Guidance for businesses on how to implement Ontario’s proof of vaccination requirements

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A customer presents proof of vaccination to enter a restaurant. Photo credit: New York Times/Victor Blue

 

What might have been missed in the election fervor is that on September 14, 2021 the Ontario government released the regulations (Reg 645/21) and guidance for businesses and organizations to support them in implementing proof of vaccination requirements, taking effect September 22, 2021.

The proof of identification and proof of vaccination against COVID-19 requirements under Reg. 364/20: Rules for Areas at Step 3 and at the Roadmap Exit Step under Reopening Ontario (A Flexible Response to COVID-19) Act, 2020 (the “ROA”) apply only to patrons seeking to enter the prescribed indoor areas of the non-essential businesses/organizations under section 2.1 of Schedule 1 of Reg. 364/200, with exceptions for certain activities (e.g., paying, picking up take-out, and using the restrooms). Please reference my previous article for the list.  

These requirements do not apply to the employees, contractors, repair workers, delivery workers, students, volunteers (e.g., coaches and officials), inspectors, or others when entering such business/organizations for business or work purposes.   

The Guide sets out each parties’ responsibilities and the consequences of non-compliance.  Specifically, to gain entrance to such businesses/organizations, with limited exceptions: 

Step 1: Patrons, including those visiting Ontario, must provide requisite proof of: 

(1) Identification (e.g., birth certificate, citizenship card, driver’s licence, Government (Ontario or other) issued identification card, including health card, Indian Status Card /Indigenous Membership Card, Passport, or Permanent Resident card). The burden of proof for each rests solely on the patron; and 

(2) Full vaccination to COVID-19 – or a documented exemption. Failure to comply, including obstructing any person exercising a power or performing a duty (including workers) in accordance with Reg.364/20 can result in charges under the ROA. If prosecuted under Part I of the Provincial Offenses Act (POA), set fine amounts are $750 for individuals and where prosecuted under Part I or Part II of the POA maximum penalties include fines of up to $100,000 and up to a year in jail for an individual.

Step 2: Businesses/organizations that the patron seeks entry to must review and confirm such proof, including:

(1) Matching the patron’s name and date of birth (i.e., the two key identifiers being used) on both their identification document and their vaccination receipt; and 

(2) Confirming that the person is fully vaccinated – including ensuring that the required immunization period has been achieved (i.e., second dose administration date plus 14 days) – or have a documented exception.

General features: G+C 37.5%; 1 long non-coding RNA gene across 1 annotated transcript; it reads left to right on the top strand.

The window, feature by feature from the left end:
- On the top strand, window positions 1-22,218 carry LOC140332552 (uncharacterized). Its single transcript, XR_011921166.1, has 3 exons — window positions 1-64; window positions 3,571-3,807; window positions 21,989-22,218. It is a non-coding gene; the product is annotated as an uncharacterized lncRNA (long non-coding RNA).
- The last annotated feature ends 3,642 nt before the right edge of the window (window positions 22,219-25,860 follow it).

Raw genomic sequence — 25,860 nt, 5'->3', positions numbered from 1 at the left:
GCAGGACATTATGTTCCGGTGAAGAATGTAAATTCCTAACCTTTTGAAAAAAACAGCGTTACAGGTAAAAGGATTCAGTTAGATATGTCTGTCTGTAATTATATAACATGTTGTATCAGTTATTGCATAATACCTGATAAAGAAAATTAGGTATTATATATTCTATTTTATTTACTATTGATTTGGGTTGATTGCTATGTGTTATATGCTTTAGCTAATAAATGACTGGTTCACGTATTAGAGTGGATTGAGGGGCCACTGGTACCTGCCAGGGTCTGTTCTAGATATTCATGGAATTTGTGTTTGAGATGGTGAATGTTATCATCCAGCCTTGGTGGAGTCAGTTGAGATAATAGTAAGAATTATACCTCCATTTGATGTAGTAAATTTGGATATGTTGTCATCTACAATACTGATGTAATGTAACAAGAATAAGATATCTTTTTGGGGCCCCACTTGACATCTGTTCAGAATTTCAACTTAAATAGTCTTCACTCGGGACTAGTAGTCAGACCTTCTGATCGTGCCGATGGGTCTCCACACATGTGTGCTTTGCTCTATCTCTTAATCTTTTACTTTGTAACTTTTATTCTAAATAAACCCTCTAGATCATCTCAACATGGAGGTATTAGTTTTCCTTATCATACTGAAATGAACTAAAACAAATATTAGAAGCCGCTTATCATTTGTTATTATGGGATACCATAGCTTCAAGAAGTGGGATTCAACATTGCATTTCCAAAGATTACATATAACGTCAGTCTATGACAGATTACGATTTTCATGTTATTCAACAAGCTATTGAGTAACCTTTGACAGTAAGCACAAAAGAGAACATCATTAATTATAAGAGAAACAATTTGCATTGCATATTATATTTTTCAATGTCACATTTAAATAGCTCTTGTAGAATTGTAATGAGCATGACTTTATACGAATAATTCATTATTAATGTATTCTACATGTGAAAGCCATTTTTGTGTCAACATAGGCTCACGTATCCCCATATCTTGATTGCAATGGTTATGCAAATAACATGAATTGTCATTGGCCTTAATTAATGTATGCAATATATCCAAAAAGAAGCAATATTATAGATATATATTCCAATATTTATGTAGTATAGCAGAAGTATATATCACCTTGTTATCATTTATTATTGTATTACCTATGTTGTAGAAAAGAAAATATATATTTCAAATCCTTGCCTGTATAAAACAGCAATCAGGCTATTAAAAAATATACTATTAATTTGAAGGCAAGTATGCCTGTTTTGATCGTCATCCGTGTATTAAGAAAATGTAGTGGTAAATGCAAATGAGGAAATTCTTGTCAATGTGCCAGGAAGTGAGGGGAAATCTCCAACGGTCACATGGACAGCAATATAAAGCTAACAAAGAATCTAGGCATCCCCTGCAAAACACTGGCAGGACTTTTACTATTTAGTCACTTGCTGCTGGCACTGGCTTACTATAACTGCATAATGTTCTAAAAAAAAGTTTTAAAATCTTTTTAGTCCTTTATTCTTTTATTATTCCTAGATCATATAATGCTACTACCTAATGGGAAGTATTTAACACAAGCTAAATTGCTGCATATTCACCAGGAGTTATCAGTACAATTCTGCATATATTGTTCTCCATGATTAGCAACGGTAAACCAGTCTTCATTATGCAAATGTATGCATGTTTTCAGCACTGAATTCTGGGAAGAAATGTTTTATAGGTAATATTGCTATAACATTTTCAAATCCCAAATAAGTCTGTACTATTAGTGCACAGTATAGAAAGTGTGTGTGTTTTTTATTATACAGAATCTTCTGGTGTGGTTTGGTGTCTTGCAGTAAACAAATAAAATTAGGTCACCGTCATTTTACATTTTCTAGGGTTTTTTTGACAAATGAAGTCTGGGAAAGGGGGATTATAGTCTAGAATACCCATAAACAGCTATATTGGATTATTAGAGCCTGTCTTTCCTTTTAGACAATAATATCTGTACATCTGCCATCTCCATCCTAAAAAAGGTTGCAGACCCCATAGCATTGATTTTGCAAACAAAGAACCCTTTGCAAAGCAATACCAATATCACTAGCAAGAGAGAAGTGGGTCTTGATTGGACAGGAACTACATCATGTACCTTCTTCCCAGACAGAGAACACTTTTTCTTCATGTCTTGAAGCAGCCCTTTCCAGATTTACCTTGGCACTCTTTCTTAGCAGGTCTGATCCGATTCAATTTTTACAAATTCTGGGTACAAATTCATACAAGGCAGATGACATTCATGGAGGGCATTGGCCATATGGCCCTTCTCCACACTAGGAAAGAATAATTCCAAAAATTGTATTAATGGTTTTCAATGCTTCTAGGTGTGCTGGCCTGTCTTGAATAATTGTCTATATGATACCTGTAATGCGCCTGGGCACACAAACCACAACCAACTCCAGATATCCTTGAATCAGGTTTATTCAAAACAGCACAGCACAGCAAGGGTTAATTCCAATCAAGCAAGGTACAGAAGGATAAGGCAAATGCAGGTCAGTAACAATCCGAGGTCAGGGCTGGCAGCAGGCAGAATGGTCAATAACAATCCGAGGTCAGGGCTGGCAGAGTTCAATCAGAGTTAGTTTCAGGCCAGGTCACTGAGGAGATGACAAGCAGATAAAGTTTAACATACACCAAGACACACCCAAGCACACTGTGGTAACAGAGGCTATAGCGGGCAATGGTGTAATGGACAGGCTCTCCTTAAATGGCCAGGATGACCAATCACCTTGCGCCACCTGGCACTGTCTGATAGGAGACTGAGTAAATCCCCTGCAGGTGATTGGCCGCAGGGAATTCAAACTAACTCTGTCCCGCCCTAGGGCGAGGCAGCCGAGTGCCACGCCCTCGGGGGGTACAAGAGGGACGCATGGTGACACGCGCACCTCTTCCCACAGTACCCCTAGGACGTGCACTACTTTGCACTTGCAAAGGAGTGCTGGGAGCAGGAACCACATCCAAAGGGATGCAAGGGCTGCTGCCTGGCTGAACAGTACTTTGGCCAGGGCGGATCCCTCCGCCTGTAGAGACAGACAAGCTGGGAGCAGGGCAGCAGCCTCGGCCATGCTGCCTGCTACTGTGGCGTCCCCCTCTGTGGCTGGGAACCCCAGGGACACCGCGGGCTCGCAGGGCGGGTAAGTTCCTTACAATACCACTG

If the name and date of birth on both documents do not match, no entry is permitted.

Businesses/organizations are responsible for compliance with each of these requirements.  Noon-compliance can result in charges under the ROA. If charged under Part I of the POA, set fine amounts are $1,000 for corporations. If prosecuted under Part I or Part II of the POA, maximum penalties include fines of up to $500,000 and up to a year in jail for an individual who is a director or officer of a corporation; and up to $10 million for a corporation. 

Where patrons claim a medical exemption, the patron must provide a written document:

  1. Completed and supplied by 1 of 3 classes of medical professionals: (a) “MD”; (b) Registered Nurse (Extended Class); or (c) Nurse Practitioner; and 
  2. Stating: (a) that the individual is exempt for a medical reason; and (b) the effective time-period for the medical reason.  

In turn, to review proof of a medical reason, the business/organization must ensure two things: 

(1) The name of the person in the written documentation matches the identification provided; and  

(2) The stipulated medical professional’s information is “complete” – meaning its includes: 

o Name and contact information of the required medical professional; 

o Logo or letterhead identifying the requisite medical professional; 

o Statement that there is a medical reason for the individual’s exemption from being fully vaccinated against COVID-19; and 

o Any effective time-period for the medical reason, which must cover the date the patron seeks entry.

Meaning if incomplete the patron must be denied entry.

No mention is made in the Guide regarding the potential – yet so far elusive – religious exemption. 

Employers and employees alike must be prepared and knowledgeable on these requirements and what is expected of them so that they are able to consistently and effectively apply these proof of identification and proof of vaccination against COVID-19 requirements commencing Wednesday.

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